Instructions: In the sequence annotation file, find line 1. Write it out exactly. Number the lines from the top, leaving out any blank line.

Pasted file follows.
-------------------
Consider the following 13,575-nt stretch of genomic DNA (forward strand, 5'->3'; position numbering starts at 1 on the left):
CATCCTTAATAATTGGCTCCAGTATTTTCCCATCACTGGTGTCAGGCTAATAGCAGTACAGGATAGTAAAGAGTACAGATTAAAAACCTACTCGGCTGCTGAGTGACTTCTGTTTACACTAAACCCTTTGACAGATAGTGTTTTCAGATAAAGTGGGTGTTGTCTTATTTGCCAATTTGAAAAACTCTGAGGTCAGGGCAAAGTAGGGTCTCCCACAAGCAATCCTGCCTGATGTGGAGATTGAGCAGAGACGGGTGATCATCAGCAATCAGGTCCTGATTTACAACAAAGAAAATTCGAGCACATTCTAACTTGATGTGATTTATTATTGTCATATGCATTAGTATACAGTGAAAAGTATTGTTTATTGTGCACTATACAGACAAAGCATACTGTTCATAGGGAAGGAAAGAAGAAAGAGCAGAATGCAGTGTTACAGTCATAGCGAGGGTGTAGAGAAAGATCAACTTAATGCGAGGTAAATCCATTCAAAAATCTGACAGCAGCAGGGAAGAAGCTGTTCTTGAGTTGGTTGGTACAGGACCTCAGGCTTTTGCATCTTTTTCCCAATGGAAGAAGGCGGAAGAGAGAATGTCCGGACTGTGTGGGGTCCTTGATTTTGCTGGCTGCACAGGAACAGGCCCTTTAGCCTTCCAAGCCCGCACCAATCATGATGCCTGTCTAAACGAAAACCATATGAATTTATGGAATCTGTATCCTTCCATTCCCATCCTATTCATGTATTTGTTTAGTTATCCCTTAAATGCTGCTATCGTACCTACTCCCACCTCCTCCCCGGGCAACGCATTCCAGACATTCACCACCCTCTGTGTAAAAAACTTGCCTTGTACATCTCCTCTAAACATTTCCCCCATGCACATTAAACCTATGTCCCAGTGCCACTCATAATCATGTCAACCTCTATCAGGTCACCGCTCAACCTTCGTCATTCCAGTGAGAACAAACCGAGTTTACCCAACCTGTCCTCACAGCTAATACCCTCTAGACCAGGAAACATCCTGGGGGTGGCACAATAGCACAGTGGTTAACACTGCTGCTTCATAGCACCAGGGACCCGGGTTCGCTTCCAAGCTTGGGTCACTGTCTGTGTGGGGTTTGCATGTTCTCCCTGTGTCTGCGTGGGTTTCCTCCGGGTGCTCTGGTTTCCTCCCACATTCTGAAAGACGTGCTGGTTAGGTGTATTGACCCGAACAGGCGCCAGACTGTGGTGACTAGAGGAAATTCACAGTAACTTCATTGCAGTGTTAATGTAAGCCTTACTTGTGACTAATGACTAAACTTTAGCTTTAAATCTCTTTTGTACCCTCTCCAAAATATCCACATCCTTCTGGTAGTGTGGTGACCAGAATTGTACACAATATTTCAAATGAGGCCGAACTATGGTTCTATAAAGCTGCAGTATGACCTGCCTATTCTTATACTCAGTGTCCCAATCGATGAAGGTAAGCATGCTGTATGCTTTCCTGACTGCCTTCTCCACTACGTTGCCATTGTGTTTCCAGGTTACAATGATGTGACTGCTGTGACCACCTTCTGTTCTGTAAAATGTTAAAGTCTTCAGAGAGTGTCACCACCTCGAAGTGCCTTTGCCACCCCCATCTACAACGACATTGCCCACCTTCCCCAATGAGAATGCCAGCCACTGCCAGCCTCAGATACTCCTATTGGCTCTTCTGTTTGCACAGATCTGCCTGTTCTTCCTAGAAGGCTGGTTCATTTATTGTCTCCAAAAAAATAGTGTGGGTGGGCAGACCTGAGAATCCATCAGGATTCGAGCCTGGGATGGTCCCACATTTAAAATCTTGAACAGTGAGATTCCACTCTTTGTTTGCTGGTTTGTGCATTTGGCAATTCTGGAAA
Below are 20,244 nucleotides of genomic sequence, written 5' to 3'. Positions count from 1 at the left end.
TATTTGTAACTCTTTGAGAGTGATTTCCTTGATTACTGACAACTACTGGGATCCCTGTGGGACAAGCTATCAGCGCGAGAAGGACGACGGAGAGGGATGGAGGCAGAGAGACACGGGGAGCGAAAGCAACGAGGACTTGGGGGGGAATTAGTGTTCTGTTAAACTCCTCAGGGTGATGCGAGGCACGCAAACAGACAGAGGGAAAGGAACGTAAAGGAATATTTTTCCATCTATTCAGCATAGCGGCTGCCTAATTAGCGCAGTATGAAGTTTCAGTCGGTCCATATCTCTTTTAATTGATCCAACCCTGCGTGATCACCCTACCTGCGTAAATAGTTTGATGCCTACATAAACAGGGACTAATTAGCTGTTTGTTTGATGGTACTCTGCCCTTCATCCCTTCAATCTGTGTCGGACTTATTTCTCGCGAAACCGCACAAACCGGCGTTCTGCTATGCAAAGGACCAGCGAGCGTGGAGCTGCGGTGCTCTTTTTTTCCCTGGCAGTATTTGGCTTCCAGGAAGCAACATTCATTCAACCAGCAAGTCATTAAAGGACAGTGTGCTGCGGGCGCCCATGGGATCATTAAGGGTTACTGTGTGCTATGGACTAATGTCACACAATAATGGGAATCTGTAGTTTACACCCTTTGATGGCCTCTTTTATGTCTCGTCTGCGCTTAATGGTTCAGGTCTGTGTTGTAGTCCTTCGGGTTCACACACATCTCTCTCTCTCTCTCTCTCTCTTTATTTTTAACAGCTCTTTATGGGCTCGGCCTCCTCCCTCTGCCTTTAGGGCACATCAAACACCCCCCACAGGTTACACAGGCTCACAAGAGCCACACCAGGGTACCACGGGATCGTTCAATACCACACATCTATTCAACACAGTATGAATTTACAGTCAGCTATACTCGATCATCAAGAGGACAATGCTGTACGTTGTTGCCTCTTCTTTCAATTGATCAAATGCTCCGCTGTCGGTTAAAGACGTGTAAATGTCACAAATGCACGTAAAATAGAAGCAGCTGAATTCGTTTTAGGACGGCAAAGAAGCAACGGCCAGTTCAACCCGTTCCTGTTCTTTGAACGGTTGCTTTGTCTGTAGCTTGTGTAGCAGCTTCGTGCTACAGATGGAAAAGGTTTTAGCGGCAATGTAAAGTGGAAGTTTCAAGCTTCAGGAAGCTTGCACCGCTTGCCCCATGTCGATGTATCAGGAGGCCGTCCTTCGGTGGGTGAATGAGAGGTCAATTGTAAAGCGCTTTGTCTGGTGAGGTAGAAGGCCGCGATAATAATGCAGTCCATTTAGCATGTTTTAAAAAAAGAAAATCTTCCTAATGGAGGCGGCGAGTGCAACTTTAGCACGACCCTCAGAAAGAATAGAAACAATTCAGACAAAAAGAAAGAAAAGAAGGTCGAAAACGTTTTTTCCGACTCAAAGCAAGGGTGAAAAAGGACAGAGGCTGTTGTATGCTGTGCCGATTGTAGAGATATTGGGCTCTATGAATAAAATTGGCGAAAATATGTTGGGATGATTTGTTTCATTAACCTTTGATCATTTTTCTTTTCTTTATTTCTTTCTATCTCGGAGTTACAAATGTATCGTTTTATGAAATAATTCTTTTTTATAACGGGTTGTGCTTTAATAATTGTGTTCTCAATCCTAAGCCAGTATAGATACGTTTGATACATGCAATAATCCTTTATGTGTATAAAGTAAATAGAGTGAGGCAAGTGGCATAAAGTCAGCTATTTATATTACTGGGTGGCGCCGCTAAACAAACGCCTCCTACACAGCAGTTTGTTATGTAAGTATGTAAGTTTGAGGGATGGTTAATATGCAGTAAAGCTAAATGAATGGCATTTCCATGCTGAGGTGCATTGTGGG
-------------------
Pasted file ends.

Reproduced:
Consider the following 13,575-nt stretch of genomic DNA (forward strand, 5'->3'; position numbering starts at 1 on the left):